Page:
Throughout the Web 2.0 era of the Internet, the distributed systems architecture adopted by large multinational technology corporations has led to the centralization of control over user-generated content. The financial and social implications of this information control handoff include passing corporations the power to silence or subvert large portions of the population, even entire nations. In addition to their negative impact on individual self-sovereignty, centralized systems are technically limited in many aspects, such as scalability. Perhaps their most important limitation relates to data availability and durability, as centralized systems represent, very often, a central point of failure.
It is not news to anyone that large data center outages are reported frequently, such as the Google cloud and Amazon S3 outages in the US-East-1 data center region reported in 2018, 2019, 2020 and 2021. Those outages knocked offline hundreds of services, including Slack, Twilio, Atlassian, 1Password, Adobe Spark, Capital Gazette, Coinbase, Glassdoor, Flickr, The Washington Post, and many others. There is no reason to believe such events will stop occurring in the future. For this reason, it is critical that Web3 services rely on decentralized storage solutions.
NFT minting platforms offer a good case study as to why Web3 services need a decentralized storage solution. With their rise in popularity over the past year, these platforms started to realize that digital collectibles are only as durable as the storage in which they persist. While NFT metadata may be stored and replicated over thousands of nodes in a decentralized manner on a blockchain (e.g. Ethereum), such metadata often points to a large file (image, music, video) that is prohibitively expensive and inefficient to store in the same manner. If the storage solution chosen for NFT bulk data may be subject to outages and censorship, or if it lacks durability guarantees, there is serious risk of NFT unavailability or even permanent loss.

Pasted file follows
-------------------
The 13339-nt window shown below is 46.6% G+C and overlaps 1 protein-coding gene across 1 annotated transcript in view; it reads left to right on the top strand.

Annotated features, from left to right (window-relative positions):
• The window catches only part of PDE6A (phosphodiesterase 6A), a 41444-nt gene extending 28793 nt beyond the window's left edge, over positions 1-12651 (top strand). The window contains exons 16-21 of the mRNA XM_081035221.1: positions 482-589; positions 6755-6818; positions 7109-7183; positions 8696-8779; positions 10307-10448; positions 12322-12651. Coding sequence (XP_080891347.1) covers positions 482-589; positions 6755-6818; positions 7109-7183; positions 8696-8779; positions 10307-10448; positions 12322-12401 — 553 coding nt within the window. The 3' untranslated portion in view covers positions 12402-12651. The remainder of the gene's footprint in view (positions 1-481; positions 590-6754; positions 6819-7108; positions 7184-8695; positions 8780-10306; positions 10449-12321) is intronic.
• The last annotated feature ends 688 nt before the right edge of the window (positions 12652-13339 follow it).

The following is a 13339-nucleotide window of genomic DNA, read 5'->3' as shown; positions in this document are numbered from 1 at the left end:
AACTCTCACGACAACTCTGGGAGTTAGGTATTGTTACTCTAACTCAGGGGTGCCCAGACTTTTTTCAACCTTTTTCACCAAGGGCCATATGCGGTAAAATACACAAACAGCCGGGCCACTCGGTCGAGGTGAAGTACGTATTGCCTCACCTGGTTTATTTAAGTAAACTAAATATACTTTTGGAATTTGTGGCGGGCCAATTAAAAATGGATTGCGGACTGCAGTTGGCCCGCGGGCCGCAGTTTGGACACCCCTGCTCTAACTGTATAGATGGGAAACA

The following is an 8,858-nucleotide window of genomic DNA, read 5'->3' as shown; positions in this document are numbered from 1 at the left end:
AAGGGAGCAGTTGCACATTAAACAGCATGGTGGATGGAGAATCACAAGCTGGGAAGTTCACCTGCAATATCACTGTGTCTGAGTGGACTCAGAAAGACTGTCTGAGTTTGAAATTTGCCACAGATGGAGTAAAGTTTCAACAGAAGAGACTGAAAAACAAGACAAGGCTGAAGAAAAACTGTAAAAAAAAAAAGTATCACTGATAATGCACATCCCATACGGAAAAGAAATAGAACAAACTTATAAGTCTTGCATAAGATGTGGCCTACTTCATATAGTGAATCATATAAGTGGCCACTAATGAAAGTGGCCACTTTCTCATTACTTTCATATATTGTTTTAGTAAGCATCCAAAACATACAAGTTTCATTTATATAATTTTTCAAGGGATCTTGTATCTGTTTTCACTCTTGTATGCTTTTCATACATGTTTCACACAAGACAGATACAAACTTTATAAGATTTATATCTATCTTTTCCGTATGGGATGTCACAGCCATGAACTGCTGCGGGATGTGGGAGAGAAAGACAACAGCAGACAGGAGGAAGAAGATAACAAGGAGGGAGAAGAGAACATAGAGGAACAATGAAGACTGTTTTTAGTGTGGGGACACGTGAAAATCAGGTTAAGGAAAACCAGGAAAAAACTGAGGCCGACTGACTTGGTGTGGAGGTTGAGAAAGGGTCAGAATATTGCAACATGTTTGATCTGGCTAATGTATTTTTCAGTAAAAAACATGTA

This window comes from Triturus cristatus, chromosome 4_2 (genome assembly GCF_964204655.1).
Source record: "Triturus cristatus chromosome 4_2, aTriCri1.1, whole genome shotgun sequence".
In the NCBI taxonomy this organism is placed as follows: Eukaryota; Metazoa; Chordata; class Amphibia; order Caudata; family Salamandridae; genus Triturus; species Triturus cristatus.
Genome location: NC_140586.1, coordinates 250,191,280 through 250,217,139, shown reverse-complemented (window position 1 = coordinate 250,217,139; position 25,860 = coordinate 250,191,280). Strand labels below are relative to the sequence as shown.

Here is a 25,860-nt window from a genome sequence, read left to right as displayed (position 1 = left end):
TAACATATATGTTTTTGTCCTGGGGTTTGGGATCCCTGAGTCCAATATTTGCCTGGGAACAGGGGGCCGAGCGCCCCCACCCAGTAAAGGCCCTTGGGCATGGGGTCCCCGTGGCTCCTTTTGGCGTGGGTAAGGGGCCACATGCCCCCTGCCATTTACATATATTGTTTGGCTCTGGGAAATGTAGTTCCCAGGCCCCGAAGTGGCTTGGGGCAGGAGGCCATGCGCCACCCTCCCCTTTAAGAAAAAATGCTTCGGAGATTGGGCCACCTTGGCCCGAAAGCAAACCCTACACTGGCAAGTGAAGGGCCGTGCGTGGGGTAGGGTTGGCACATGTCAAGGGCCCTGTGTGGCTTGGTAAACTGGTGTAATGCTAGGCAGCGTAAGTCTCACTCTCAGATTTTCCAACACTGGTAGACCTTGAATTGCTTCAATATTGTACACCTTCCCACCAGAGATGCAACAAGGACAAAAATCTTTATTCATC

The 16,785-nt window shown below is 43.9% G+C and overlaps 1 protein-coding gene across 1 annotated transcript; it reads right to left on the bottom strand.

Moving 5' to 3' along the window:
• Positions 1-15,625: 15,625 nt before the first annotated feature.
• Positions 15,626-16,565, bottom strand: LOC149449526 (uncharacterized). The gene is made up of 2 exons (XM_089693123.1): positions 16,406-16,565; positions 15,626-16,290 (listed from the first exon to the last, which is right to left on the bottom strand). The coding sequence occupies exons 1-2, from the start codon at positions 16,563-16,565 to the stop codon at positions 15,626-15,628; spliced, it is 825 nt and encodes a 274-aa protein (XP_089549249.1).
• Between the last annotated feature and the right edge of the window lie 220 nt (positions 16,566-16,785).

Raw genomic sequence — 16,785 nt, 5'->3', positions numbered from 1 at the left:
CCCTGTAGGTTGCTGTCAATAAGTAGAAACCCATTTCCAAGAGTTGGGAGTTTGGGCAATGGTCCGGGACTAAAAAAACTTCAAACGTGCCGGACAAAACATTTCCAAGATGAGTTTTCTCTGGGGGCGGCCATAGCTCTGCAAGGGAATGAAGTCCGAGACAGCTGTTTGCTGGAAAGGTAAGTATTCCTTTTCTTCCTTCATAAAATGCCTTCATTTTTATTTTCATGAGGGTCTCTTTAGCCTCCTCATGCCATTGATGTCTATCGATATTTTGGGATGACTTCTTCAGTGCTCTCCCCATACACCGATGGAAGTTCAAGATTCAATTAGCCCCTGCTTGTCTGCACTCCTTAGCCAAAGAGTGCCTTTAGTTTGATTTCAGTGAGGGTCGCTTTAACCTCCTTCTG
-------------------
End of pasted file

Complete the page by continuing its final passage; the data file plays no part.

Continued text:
Decentralized storage challenges
The fundamental property that a data storage system has to provide is data durability alongside data availability. Durability means that over a given period of time the network will faithfully store the data committed by the user. However, there are significant challenges to building a decentralized storage system that provides strong guarantees of data durability.
We can divide these challenges into two categories: i) challenges that exist for all storage systems (fault tolerance); and ii) challenges that are specific to decentralized systems where anyone can participate as a storage provider (Byzantine fault tolerance). In this article, we cover both aspects.
As with any type of electronic device, storage components are subject to failures. Studies have shown that storage data centers observe an annual failure rate between 2% and 4%. That is to say that around 2% to 4% of the disks of a data center suffer permanent failures every year. Decentralized storage systems are usually composed of the same or even lower quality types of hardware, thus they suffer similar or higher failure rates. For this reason, it is necessary to develop schemes to avoid data loss when a disk or node in the system fails.
There are mainly two methods to protect data against failures: data replication and erasure coding. Data replication, as its name says, is a technique in which the data is replicated over multiple distant nodes so that when all nodes holding a replica fail, the replica is still present on the other node. If all nodes keeping replicas fail at the same time, the data is lost. Therefore, to be able to tolerate M simultaneous failures, it is necessary to have a total of M+1 replicas of the data in M+1 nodes.
There are many types of erasure codes, with Reed-Solomon encoding being one of the most popular. To protect data with erasure coding, one first divides the original dataset into K data blocks and then uses the erasure encoding algorithm to produce a specified number of parity blocks, M.
From those K+M blocks total, data can be restored from any surviving K blocks, i.e. we can tolerate a loss of any M blocks. For example, in the case of K=M, erasure-encoded data would require only 2*S of space (S is the size of the original dataset), while replicated data would require (M+1)*S of space for the same level of protection.
Thus, erasure codes are much more space-efficient, but both the encoding and decoding are more complex and computationally expensive compared to naive data replication.
Byzantine fault tolerance